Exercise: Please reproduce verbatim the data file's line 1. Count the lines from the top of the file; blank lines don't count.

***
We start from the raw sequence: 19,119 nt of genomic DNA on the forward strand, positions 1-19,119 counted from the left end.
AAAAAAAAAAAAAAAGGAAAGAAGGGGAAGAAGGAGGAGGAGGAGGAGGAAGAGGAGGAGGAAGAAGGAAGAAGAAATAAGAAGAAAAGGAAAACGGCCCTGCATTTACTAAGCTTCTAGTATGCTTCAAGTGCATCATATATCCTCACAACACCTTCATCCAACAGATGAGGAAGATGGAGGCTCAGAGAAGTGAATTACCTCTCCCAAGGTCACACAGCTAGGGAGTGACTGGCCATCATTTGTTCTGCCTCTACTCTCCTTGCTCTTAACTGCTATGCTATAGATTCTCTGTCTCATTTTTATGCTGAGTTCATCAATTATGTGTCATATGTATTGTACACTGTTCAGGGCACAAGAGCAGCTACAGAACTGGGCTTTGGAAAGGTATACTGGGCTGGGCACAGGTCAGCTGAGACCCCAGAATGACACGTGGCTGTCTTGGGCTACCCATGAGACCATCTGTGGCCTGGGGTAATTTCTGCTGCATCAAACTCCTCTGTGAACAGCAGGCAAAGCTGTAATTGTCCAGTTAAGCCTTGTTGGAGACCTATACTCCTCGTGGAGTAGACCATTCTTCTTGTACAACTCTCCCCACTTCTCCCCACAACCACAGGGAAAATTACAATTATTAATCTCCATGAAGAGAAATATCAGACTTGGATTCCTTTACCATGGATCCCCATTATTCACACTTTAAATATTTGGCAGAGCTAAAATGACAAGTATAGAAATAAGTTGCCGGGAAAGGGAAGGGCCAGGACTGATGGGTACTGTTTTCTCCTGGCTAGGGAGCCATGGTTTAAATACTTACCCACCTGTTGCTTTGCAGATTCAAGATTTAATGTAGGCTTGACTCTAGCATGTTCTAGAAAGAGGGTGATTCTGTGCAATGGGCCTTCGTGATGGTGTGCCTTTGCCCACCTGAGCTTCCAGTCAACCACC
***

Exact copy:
We start from the raw sequence: 19,119 nt of genomic DNA on the forward strand, positions 1-19,119 counted from the left end.